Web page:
THE BEATLES & THE AVANT-GARDE by Aaron Krerowicz. AK Books, Hartford, CT.
Fans of the Beatles know that one form of art that the Beatles explored was the avant-garde and when they think of this fascination, they immediately think of John Lennon and Yoko Ono, with good reason. It was Yoko’s influence that drew John into the avant-garde. However, Paul also experimented in the avant-garde as did, to a lesser degree, George Harrison. The other person within the Beatles’ circle to enter the avant-garde was George Martin. Krerowicz delves into many of the Beatles’ avant-garde projects and illustrates how those artistic productions reflected the lives of their creators.
The truth of the matter is that Paul McCartney was the first of the Beatles to become interested in the avant-garde. Paul was the only Beatle living in London, as the other three Beatles had married and moved out into suburbia. Paul explored the avant-garde through friends and colleagues, such as Peter Asher, Barry Miles, John Dunbar, and others, who shared recordings and took him to concerts. The avant-garde scene in London was growing and one of the most popular locations was the Indica Gallery and Book Store. Through his exposure to the avant-garde, Paul became an admirer of John Cage, who experimented with indeterminacy, unorthodox instruction, and silence as part of his creative process, as well as unconventional instrumentations. The impact on Paul resulted in compositions such as the famous, but seldom heard, song “Carnival of Light.”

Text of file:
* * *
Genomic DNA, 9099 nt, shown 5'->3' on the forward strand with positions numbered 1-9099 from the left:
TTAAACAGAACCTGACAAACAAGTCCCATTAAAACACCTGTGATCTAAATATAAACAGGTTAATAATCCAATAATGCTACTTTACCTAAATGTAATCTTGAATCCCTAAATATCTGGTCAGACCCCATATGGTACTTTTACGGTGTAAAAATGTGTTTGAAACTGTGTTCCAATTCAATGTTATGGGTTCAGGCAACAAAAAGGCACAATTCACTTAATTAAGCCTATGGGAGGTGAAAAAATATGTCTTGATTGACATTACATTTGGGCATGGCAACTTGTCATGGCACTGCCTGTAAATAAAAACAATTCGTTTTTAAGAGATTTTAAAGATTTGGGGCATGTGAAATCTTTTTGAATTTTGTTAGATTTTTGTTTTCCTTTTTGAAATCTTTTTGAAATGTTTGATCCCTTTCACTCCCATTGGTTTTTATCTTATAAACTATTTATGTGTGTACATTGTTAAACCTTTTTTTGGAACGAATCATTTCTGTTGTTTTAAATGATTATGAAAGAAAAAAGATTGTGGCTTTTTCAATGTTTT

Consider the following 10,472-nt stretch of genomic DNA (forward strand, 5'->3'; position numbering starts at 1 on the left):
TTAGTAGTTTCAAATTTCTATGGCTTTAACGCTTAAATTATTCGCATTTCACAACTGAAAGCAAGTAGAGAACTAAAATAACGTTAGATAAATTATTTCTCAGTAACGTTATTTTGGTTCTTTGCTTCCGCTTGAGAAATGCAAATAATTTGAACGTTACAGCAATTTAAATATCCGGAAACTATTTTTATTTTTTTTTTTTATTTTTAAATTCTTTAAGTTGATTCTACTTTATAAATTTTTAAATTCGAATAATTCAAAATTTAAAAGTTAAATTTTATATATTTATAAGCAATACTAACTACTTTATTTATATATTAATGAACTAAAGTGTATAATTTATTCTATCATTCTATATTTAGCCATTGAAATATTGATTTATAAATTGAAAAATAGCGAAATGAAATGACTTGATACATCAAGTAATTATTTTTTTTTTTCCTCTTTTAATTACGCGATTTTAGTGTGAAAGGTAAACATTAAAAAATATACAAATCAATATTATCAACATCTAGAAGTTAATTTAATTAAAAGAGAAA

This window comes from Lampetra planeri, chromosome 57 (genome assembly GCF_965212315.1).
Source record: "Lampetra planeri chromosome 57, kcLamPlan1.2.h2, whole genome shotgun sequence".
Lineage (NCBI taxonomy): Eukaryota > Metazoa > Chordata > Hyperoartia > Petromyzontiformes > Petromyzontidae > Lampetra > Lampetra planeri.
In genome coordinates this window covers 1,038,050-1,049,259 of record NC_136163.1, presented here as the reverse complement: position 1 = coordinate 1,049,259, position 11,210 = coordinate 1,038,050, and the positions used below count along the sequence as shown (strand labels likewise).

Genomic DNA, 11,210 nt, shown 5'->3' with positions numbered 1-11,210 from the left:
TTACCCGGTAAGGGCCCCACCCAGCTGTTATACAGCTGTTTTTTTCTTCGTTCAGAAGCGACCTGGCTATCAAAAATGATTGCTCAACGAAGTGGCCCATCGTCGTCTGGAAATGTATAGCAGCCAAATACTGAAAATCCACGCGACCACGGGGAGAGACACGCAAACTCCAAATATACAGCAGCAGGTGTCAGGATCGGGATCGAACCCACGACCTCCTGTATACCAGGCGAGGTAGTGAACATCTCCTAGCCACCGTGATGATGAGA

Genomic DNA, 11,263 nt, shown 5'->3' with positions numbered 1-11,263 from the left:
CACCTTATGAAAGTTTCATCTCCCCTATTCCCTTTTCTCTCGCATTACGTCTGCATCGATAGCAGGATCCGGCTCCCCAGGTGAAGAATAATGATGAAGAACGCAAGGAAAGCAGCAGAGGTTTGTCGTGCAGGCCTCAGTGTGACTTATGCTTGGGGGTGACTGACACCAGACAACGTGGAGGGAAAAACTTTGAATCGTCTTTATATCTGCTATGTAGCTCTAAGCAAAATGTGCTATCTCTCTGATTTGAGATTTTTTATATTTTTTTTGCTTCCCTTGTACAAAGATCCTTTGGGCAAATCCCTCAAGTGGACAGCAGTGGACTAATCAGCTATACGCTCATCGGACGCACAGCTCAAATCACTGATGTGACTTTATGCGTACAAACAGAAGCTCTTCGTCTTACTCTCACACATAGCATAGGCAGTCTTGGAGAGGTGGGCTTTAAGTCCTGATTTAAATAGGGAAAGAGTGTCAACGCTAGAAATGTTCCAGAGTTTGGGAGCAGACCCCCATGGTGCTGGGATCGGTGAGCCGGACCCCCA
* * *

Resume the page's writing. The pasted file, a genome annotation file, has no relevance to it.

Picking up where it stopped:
Yoko Ono was a well-known and respected artist in the avant-garde, in the Flux movement in New York City, long before she met John Lennon at her exhibition at the Indica Gallery, and it was through her that John became interested in the avant-garde. It was her “Ceiling Painting” piece that spiked John’s interest in what would become a lifelong partnership.
John Lennon began his career in the avant-garde as a result of his relationship with Yoko and as with many things in his life, he dove into the artform full force with film, music, and events. His two books, In His Own Write and A Spaniard in the Works, demonstrated his early awareness of experimental avant-garde literature and poetry,
George Harrison explored the avant-garde with his musical creation Electronic Sound, which consisted of two tracks, “Under the Mersey Sound” and “No Time or Space,” both large scale compositions produced on a Moog synthesizer.
George Martin, even before the Beatles, created atmosphere and sound pictures.
The Beatles & The Avant-Garde is the only book that delves into the Beatles’ interest in the art. Krerowicz, a professional Beatles scholar and lecturer, won a research grant in 2011 and used his findings to present the many avenues the Beatles used to create innovating and world-changing music. It is a topic often overlooked by Beatles fans but one that played a major role in their accomplishments. Krerowicz does an excellent job explaining this period in a way that fans will enjoy. I give this book a grade of A. It’s well worth reading and having in your library.